There is no legal or historical precedent for a president pardoning themselves.

Despite Donald Trump’s arguments otherwise, his time in the Oval Office is coming to a close.  
Though his time in office has been anything but traditional, the president will almost certainly take advantage of one outgoing presidential tradition; issuing a slew of pardons.  
Mr Trump has already put his presidential pardon powers to use; in 2017, Mr Trump pardoned former Maricopa County Sheriff Joe Arpaio, who was charged and found guilty of being in contempt of court after refusing to cooperate with federal authorities attempting to make the law enforcement entity less racist.  
He also pardoned Scooter Libby – who was convicted of obstruction of justice in the Valerie Plame incident of the early 2000s – and conservative campaign fraudster and content creator Dinesh D’Souza.  
He’s even issued some good pardons; in 2018, Mr Trump pardoned legendary black boxer Jack Johnson, who was found guilty of violating the hugely racist “White Slave Traffic Act” for crossing state lines with a white woman in 1912.
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But could Mr Trump pardon himself?  
The short, unsatisfying answer is “maybe.”  
There is no precedent for such an act, so its legal validity would ultimately be left up to a court to decide, assuming Mr Trump’s attempt to do so would generate a lawsuit.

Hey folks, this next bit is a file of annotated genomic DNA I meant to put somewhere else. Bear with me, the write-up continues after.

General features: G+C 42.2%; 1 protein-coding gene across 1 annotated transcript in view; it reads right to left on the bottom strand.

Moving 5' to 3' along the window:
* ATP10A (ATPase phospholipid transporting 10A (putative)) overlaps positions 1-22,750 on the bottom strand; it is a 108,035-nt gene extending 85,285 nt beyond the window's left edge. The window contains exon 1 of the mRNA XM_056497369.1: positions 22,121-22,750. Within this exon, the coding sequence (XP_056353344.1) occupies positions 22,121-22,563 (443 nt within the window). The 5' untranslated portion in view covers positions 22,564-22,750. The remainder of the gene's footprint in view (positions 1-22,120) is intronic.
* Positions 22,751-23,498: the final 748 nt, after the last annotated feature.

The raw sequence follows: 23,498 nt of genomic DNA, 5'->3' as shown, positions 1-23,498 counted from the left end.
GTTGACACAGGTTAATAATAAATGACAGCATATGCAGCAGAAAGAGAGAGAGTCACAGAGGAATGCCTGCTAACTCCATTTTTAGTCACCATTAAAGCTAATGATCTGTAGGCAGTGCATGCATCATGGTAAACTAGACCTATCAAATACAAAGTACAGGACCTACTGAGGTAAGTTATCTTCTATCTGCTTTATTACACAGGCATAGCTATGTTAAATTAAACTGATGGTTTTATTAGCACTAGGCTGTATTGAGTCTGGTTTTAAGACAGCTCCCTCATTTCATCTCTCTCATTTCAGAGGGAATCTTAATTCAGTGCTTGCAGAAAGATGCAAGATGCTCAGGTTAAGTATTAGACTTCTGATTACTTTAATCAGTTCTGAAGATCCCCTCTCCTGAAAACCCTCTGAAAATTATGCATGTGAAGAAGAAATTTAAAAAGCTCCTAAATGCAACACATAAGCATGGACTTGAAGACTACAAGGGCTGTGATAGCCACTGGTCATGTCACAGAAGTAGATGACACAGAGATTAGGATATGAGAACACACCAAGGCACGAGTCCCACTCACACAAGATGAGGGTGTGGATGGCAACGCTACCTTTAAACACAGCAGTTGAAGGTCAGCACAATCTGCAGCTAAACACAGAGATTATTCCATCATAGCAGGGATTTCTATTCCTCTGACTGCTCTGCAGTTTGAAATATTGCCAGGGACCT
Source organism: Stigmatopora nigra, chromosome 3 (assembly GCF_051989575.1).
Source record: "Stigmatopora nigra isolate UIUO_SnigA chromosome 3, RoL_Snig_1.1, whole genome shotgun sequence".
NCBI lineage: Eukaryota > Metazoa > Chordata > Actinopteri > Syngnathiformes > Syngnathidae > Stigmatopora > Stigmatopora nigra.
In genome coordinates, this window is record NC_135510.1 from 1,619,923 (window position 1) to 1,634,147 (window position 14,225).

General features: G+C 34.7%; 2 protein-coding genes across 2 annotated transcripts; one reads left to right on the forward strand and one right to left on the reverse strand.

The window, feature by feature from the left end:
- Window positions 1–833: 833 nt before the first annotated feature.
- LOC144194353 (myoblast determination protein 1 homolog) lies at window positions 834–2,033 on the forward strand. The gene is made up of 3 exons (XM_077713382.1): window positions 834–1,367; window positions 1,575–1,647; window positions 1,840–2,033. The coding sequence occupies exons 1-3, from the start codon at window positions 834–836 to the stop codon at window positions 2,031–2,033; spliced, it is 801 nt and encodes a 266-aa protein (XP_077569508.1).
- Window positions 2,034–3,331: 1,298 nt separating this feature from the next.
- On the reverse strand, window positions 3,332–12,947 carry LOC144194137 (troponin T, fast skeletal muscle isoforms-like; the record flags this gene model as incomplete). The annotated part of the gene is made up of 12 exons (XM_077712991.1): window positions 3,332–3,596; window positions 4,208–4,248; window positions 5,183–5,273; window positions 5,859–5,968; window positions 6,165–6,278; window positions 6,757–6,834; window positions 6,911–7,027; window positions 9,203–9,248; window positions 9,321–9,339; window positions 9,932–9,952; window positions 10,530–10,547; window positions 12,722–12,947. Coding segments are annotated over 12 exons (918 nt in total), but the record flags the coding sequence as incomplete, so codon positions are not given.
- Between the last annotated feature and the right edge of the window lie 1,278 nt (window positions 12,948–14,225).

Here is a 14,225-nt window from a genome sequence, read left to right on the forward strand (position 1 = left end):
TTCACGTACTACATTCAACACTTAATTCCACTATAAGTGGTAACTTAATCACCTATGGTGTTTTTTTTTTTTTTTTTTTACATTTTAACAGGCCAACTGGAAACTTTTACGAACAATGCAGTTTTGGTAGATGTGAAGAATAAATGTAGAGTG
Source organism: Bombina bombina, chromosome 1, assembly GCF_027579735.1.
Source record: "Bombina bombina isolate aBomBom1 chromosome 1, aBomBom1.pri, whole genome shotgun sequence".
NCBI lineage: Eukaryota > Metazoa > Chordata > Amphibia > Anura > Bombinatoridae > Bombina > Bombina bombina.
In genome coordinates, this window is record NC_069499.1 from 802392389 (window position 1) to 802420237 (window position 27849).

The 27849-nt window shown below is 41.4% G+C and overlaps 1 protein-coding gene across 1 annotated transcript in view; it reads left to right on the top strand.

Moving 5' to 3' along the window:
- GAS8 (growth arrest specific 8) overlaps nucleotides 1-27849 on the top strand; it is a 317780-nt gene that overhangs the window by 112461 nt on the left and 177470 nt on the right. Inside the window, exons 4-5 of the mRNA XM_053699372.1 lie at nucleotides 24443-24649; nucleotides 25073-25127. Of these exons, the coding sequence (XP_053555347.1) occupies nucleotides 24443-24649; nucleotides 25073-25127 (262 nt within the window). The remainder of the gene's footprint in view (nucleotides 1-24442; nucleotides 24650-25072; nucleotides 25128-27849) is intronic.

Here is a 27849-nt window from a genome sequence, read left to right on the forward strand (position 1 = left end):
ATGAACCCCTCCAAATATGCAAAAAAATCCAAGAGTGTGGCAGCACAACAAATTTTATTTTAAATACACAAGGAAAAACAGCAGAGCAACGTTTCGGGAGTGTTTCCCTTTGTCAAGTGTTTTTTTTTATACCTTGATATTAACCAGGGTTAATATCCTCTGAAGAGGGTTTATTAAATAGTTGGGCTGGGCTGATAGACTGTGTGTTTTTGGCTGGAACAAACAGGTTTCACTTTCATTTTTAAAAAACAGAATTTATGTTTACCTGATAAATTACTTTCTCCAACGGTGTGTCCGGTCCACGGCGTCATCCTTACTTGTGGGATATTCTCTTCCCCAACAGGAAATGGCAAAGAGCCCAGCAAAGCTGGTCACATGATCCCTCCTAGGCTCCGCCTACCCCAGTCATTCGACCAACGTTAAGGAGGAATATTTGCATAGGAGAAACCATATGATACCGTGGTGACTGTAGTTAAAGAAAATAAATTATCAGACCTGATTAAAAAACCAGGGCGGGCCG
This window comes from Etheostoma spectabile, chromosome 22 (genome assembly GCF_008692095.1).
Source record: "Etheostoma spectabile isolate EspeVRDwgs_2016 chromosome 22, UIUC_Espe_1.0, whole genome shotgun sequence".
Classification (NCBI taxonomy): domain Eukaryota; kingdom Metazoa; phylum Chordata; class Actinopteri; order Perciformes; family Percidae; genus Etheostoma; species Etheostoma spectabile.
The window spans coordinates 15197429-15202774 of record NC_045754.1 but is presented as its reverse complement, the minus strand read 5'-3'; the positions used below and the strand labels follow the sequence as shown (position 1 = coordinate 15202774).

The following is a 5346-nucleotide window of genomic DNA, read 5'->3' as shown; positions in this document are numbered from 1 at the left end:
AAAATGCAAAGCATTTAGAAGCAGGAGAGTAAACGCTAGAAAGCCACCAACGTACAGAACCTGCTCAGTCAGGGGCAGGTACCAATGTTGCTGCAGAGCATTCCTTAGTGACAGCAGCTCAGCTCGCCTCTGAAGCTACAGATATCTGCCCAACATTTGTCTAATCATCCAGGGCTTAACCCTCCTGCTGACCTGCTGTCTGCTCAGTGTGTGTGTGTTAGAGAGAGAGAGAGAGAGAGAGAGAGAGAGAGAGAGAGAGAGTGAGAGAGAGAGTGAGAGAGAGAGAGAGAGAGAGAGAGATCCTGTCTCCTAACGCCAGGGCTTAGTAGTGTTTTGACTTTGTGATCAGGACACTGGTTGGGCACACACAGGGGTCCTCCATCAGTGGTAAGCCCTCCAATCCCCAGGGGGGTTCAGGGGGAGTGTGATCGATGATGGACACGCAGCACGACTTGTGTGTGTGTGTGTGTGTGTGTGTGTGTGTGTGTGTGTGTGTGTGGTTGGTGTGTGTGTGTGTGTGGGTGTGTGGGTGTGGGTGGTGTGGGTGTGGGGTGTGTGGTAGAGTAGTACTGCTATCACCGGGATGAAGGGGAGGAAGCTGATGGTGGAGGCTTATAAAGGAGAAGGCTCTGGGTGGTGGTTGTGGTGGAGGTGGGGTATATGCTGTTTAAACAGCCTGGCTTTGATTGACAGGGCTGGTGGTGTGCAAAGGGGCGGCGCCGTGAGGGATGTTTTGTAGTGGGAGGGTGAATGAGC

The president’s pardoning powers are very broad. Mr Trump could pardon his friends – as he already has done with conservative hatchet-man Roger Stone –  and his family without issue.  
Mr Trump would not have to wait until charges are formally brought against him to pardon himself, either. The president’s pardoning powers extend to actions that have not been revealed or charged.  
Some legal experts have argued that a president pardoning themselves would be unconstitutional because it violates the idea that no one should act as the judge in their own case.  
There is one substantial obstacle to Mr Trump pardoning himself.  
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The first is that pardons are only applicable to federal crimes. Charges brought by lower courts – like those facing Trump associates from the Manhattan District Attorney – are not eligible for a presidential pardon.  
Rather than trying to pardon himself, Mr Trump could also resign at some point prior to leaving office, passing the authority to pardon over to Vice President Mike Pence. 
Gerald Ford pardoned Richard Nixon in this way, which establishes both the legal and historical precedent for the action.  
It’s difficult to say what would happen if Mr Trump tries to pardon himself.  
As with so many other unprecedented issues during the Trump administration – from whether or not the president can invade a city with federal troops to whether or not the president can refuse to leave office – the answer to the question is not so much “if” he can, but rather “who is going to stop him?”